Strand Jacks Provide a Compact Solution for Safely Lifting Heavy Loads with Synchronous Control

One of the world’s safest and most accurate methods of heavy lifting, strand jacking, is being further advanced for use in Australia and New Zealand with computerised synchronisation of lifts involving multiple hydraulic cylinders handling loads of hundreds and thousands of tons.


Girder-mounted strand jacks are used to lift and lower huge loads ranging from resource development and
mineral processing structures, including ball mills, through to bridge and infrastructure components

Enerpac HSL Series strand jacks – in individual capacities from 34-1405 tons – are being matched with a sophisticated SCC Smart Cylinder Control System software program that synchronizes the motion of the strand jacks and adjusts the motion to the loads per lifting point.

Enerpac Australasia Heavy Lifting Technology Manager, Mr Warren Baltineshter, says the SCC program enhances the value of a proven heavy lifting technology that has demonstrated considerable worth on major Australasian construction, infrastructure projects and resources, where it has provided synchronous control of heavy lifting capacity within an economical and compact footprint.

The Enerpac strand jacking system – which has been employed within Australasia on lifting 12 mining ball mills weighing up to 1400 tons each, for example – is ideal for precision heavy lift projects such as bridge lifting, mining, oil and gas plant and rigs, silo maintenance and materials handling plant. View video

Each HSL system is supplied with the SCC hardware and software package as standard. The SCC system not only monitors progress, it controls the operation within safe working limits specific to the particular job and client demands.


HSL jack, above,
and a single jack operation
with strand feed, below

"For example, the system governs maximum permissible load and synchronous position at each lifting position and between them, which are key parameters that the SCC uses to precisely manage the lifting operation," says Mr Baltineshter.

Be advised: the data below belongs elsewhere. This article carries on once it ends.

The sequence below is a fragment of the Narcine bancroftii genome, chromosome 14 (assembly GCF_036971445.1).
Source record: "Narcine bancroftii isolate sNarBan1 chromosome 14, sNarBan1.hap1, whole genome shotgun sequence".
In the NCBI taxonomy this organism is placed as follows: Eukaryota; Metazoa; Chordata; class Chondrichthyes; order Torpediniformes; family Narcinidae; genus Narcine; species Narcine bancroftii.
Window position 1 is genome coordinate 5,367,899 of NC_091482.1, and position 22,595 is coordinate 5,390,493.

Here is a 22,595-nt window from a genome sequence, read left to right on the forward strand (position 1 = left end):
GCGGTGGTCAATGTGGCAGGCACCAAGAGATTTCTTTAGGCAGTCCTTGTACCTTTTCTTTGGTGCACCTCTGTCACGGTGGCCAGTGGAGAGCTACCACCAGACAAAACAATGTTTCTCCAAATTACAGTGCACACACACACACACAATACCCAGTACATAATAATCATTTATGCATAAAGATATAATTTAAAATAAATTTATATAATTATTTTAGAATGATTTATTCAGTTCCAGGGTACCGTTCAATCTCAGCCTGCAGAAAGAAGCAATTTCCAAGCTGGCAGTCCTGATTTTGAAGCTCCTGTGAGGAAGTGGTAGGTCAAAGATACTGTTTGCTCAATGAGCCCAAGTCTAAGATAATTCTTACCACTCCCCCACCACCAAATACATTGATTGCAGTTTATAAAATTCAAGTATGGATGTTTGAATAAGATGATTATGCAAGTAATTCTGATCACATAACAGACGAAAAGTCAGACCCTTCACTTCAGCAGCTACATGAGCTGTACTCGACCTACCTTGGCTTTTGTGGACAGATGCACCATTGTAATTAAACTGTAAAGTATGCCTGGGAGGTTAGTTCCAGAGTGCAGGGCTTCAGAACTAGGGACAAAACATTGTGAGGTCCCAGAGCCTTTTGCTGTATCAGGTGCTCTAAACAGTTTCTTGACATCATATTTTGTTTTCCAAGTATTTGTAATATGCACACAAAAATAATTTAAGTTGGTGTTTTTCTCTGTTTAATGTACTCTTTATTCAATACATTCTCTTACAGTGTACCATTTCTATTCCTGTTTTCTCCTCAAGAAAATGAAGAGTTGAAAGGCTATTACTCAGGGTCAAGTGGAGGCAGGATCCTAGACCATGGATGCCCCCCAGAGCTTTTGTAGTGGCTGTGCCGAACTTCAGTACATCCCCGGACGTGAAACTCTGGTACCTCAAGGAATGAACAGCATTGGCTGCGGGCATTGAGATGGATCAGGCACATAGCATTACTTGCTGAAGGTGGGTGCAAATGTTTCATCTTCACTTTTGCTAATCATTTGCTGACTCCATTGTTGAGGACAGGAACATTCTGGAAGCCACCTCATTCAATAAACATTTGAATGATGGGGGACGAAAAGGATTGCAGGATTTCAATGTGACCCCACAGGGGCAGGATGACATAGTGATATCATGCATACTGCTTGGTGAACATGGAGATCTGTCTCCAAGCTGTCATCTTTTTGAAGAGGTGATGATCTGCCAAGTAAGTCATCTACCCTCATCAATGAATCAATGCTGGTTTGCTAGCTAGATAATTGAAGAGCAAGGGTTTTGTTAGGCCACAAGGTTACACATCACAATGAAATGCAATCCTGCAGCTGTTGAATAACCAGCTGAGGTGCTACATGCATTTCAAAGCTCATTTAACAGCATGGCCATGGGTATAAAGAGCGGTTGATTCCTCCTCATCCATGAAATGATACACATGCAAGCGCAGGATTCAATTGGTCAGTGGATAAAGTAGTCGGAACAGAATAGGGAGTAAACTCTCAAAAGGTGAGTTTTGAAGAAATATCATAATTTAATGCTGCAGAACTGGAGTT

Powered either by electrical or diesel-driven hydraulic power packs, the HSL system features:

  • Control by a single operator from a central location for increased safety.
  • Automatic locking/unlocking operation for optimum load control and load holding.
  • Telescopic nickel-plated strand guide pipes to prevent bird-caging (in which wire rope strands are untwisted and spread outward) enhancing smooth and reliable operation.
  • Anti-corrosion Lunac coating of internal components for aggressive and marine environments. Corrosion-treated high endurance wedges.
  • Long strokes from 25 – 58cm within compact high-pressure cylinders (up to 5,000psi).
  • Lifting anchors included with each cylinder for convenient mounting and safety
  • Lloyds witness tested to 125 per cent of maximum working load

Mr Baltineshter says strand jacking offers compact high capacity lifting capabilities that are easy to deploy, compared with mobile and crawler cranes. The technology offers a high lifting height, with true vertical lift and no drift.

"Strand jacks are recognised today as one of the most sophisticated, safe and precise heavy lifting systems, used to lift and lower loads where the use of conventional cranes is neither economical nor practical. SCC control advances the technology even further in this regard.

"The global Enerpac organisation continually improves the reliability, durability, safety and control of its strand jacks, making them an industry standard for heavy lifting in Australasia and worldwide."

How strand lifting operates


Computerised control of a HSL lift from a single point, left, and the internal workings of a strand jack, right

A strand jack can be considered to be a type of linear winch. In a strand jack, a bundle of steel strands passes through a main hydraulic cylinder, which acts as the lifting or lowering jack. The strands in the HSL are either 15.7mm or 18mm diameter each, with multiple strands supporting the load.

Above and below the main hydraulic cylinder are mini jacks with anchor systems of wedges that grip the strand bundle when the load is being lifted or lowered.

Lifting and lowering a load is achieved by hydraulically controlling the main jack and both mini jacks alternately, feeding the strands through the cylinders in steps equivalent to the cylinders’ strokes (which range from 25 to 58cm).

The wedges close automatically to lock the suspended load in place if the hydraulic system loses pressure, further ensuring safety.

Strand jacks are an integral member of a broader Enerpac family of heavy lifting technologies (including synchronous and crane-suspended types), all of which are engineered to increase the safety, precision and cost-efficiency of heavy lifts.

For more information about Enerpac equipment contact Enerpac Heavy Lifting Technology.

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